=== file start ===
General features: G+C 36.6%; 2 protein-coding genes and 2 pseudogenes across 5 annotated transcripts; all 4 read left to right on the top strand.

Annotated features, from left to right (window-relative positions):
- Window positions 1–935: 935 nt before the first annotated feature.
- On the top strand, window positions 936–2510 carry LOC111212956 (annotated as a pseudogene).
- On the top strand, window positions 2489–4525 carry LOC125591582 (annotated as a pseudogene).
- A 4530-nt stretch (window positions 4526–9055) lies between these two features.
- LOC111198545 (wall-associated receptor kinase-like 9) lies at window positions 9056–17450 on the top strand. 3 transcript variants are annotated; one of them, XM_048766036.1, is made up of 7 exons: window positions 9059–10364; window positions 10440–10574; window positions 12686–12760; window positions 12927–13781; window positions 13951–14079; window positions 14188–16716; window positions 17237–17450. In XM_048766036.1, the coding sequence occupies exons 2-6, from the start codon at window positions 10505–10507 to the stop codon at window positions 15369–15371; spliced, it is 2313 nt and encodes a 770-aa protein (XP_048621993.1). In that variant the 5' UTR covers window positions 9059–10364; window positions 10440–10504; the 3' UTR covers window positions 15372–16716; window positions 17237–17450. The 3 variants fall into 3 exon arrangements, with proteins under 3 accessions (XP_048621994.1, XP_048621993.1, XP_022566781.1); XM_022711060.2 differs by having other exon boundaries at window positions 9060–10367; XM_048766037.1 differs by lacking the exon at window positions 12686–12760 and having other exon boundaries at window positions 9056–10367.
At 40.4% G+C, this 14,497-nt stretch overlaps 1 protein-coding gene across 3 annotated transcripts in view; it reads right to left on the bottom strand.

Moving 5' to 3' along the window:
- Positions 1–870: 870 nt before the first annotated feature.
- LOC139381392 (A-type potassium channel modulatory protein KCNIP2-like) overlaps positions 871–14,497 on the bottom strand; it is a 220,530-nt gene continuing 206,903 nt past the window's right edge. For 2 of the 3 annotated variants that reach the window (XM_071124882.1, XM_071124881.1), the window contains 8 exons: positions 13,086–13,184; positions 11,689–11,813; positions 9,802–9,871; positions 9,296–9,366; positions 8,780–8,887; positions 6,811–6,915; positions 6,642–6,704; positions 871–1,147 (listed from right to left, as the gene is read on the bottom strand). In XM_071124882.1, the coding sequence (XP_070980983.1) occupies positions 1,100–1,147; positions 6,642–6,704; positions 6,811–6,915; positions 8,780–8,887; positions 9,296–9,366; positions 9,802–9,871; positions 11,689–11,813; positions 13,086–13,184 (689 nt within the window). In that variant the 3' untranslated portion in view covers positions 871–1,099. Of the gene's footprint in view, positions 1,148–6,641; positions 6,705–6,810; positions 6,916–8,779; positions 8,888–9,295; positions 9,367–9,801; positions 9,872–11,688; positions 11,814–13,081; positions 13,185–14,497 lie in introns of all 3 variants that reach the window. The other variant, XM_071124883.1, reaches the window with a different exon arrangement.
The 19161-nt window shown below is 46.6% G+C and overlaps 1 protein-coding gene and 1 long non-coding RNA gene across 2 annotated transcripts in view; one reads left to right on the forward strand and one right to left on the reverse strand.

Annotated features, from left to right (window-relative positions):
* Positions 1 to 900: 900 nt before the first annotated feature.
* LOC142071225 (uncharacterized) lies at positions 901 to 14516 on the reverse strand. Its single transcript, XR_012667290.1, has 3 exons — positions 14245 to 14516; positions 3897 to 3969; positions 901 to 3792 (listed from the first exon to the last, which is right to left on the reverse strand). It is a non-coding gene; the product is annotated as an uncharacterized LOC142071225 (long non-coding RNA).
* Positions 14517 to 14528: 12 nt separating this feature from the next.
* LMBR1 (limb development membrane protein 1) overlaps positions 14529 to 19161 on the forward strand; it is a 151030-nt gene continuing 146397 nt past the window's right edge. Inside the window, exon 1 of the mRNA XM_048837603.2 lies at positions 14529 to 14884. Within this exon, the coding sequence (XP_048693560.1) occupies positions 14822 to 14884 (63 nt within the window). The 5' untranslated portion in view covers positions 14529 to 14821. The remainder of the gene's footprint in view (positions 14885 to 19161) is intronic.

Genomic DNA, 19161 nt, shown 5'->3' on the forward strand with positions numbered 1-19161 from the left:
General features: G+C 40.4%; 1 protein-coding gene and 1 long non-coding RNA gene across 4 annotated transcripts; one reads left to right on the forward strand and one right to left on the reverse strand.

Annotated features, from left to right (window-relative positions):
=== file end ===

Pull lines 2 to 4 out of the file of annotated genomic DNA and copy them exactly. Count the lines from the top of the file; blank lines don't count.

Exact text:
Annotated features, from left to right (window-relative positions):
- Window positions 1–935: 935 nt before the first annotated feature.
- On the top strand, window positions 936–2510 carry LOC111212956 (annotated as a pseudogene).